If you grow your own apples, or live somewhere like Orange where apples are aplenty, occasionally you might end up with a massive surplus of them taking up valuable space in your fridge, or worse, going stale on the bench.
Apples are a versatile fruit that can be added to all sorts of cakes and desserts, but to make apple jelly is something special.
That golden honey jelly is so fragrant and versatile that I’m surprised it’s not as common as it should be.
Years ago it was a real treat when my father would pass through Hartley and bring home jars of apple jelly for us all to savour.
So when we decided to make apple jelly and bottled those first jars, those memory triggers came flooding back.
Apple jelly is actually quite simple to make but does take a bit of time.
2kg of apples. (The darker skinned varieties like pink lady and royal gala will give you a darker jelly. We used a mix of damaged pink ladies and royal gala.)
12 cups of water
2kgs of sugar. (You may not need it all depending on the amount of juice.)
STEP ONE. Measure the apples and then chop them up. Best thing about apple jelly is that you can use all your second and third grade fruit. Unlike jam where it’s best to use good quality fruit, jelly is suitable for all the dodgy stuff. Just cut the bugs out if using home grown organic fruit. You don’t have to peel them or core them either just chop them up.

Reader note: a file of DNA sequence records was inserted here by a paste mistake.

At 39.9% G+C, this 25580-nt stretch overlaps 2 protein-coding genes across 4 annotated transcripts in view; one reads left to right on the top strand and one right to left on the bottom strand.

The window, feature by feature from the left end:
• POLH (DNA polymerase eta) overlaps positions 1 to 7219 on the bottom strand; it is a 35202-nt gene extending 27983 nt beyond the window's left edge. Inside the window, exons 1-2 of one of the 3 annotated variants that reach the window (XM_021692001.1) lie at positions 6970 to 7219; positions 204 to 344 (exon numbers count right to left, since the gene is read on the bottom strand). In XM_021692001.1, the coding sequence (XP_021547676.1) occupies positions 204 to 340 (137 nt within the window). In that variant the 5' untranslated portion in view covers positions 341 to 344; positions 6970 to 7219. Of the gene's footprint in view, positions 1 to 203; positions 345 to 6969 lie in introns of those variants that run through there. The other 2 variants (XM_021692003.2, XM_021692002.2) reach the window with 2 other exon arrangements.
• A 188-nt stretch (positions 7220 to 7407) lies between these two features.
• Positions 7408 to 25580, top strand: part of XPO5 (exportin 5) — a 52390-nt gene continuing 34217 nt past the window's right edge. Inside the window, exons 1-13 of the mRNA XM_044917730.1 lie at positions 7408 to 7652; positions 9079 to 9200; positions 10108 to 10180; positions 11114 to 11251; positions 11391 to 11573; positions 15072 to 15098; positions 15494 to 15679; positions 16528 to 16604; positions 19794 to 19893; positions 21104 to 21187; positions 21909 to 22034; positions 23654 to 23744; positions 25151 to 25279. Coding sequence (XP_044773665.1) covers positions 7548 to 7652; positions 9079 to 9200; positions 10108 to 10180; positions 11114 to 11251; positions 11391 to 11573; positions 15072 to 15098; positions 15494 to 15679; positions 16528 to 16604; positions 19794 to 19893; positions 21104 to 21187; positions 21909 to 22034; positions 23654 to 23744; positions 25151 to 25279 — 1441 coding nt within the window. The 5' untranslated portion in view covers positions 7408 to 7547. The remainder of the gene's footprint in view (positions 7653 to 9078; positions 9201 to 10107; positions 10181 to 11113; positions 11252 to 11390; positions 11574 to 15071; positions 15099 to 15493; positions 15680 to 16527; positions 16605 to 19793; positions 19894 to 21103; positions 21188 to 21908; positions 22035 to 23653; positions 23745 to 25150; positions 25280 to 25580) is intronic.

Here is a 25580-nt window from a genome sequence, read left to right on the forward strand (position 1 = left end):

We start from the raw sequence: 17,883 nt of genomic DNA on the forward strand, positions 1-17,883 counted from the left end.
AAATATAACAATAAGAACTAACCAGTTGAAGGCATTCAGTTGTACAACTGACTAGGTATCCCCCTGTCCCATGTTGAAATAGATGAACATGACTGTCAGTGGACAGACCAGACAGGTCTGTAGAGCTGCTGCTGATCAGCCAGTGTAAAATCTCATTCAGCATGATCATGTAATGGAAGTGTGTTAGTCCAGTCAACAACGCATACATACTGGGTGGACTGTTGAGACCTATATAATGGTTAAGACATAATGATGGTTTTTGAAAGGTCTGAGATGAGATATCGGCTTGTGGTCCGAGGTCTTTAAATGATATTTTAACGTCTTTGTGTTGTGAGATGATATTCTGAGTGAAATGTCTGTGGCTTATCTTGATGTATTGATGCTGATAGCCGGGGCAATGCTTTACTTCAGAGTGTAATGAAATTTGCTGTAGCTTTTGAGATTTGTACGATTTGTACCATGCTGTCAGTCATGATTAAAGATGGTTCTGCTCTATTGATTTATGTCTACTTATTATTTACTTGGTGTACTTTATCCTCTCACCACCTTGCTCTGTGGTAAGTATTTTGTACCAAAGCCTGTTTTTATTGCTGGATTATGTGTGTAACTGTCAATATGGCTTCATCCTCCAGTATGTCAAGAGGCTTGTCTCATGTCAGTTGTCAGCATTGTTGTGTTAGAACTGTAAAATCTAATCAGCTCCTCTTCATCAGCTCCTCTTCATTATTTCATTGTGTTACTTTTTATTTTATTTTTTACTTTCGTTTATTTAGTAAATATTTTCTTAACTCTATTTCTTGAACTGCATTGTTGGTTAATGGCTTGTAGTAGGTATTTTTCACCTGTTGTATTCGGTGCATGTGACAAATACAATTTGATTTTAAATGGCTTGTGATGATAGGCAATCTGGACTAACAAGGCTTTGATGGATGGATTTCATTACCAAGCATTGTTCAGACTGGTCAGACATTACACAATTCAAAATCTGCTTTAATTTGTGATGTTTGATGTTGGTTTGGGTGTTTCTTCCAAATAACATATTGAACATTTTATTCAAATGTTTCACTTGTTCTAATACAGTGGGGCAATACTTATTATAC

STEP TWO: Add the water and bring it all to the boil. Once the fruit is just cooked, using a potato masher, make it all mushy.
STEP THREE: Drain out all the appley goodness. This is why second or third grade fruit is perfect for this. It matters not what the fruit looks like. Place a piece of muslin over a strainer and pour the unappealing mass of fruit into it. Then tie up the muslin sack and hang it over the saucepan for 12 hours. For a clear jelly it’s important NOT to squeeze the sack.
STEP FOUR: Measure out the juice and for every cup of juice, add one cup of sugar.
STEP FIVE: Place this mix over the heat and bring it to the boil. After 15 – 30 minutes the mix will begin to thicken and you can add the 25gms of Jamsetta, or whatever pectin sugar product you need, if it isn’t thickening up enough, at this point. Test the setting point by placing a plate in the freezer until it’s extremely cold. Once it’s cold enough drop some jelly on it and return it to the freezer. After a few minutes retrieve it and push it with your finger. If it wrinkles up and feels thick enough to stick as a glob to your finger, it’s ready.
STEP SIX: Sterilize your jars by boiling them and placing them in a warm, not hot, oven. Let the jam cool for about five minutes and pour it into the jars. Let it cool before sealing to prevent condensation forming inside the jar. Then it’s all done. Pretty easy really.